Tobacco mosaic virus (TMV) is an RNA virus. It infects plants, especially tobacco and another member of the family Solanaceae. Its infection causes a characteristic pattern. It causes molting and discoloration on the leaves. Therefore, it is called the Mosaic virus. TMV was the first virus that was discovered. Tobacco mosaic disease also is known from the late 19th century. It was an infectious disease that damaged tobacco crops. But in 1930 it was discovered that the infectious agent of this disease was a virus.
History of TMV
Adolf Mayer: He first studied the disease in 1883. He found that this disease could be transferred between plants, similar to bacterial infection.
Dimitri Ivanovski: He gave the first evidence that this is a non-bacterial infectious agent. He found in 1892 that infected sap remained infectious eve after filtering through Chamberland filter papers.
Martinus Bejierinck: In 1898, he showed that a filter, bacteria-free culture medium still contained the infectious agent.
Meredith Stanley: He crystallized the virus in 1935. He showed that it remains active even after crystallization. For this work, he was awarded 1/4 of the Nobel prize in chemistry in 1946.
Gustav Kausche and Coworkers: They took first electron microscopical pictures of TMV in 1939.
Heinz Fraenkel-Conrat and Robley Williams: They showed that Purified TMV RNA and its capsid (coat) protein assemble themselves to functional viruses. It indicates that it is the most stable structure.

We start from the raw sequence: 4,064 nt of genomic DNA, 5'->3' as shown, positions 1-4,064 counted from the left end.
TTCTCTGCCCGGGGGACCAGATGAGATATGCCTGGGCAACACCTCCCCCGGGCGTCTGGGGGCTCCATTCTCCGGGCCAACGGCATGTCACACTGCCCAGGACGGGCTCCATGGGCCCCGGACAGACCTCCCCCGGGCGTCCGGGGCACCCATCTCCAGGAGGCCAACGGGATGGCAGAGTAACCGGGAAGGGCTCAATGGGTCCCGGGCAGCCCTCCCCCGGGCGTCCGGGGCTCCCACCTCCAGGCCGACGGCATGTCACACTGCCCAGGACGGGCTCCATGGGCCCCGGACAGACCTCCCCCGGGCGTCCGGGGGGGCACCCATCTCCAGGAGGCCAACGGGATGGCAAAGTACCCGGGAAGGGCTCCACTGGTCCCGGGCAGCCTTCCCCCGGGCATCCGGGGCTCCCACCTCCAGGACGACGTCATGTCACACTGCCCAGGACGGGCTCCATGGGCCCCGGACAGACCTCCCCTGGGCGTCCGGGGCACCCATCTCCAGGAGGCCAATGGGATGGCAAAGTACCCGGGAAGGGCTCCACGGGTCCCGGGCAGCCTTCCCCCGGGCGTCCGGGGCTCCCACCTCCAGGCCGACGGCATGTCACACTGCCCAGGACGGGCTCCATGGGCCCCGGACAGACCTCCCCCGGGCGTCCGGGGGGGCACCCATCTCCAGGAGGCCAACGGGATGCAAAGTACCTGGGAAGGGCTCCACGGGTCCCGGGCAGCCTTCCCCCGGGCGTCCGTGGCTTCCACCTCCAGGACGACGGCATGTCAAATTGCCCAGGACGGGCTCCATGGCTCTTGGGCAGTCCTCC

Rosalind Franklin: He was a crystallographer. He designed and built a model TMV. In 1958, she said that the virus was hollow, not solid. He hypothesized that the RNA of TMV is single-stranded. Later, this hypothesis was proved to be correct after her death.
The tobacco mosaic virus has a rod-like appearance. It is an RNA virus. Virions are 300nm long in length and 18nm wide in diameter. Negatively stained electron microphotographs show a different inner channel of 4nm.
Capsid: Its capsid is made from 2130 molecules of the coat protein. The coat protein looks like the rod-like helical structure. The protein monomer consists of 158 amino acids. These are assembled into four main alpha-helices.
RNA: The one molecule has 6400 long basses of RNA. RNA is present within the helical structure. This RNA forms a hairpin loop structure. The RNA is located at a radius of 6nm which is protected from the action of cellular enzymes by the coat protein. There are three RNA nucleotides per protein monomer.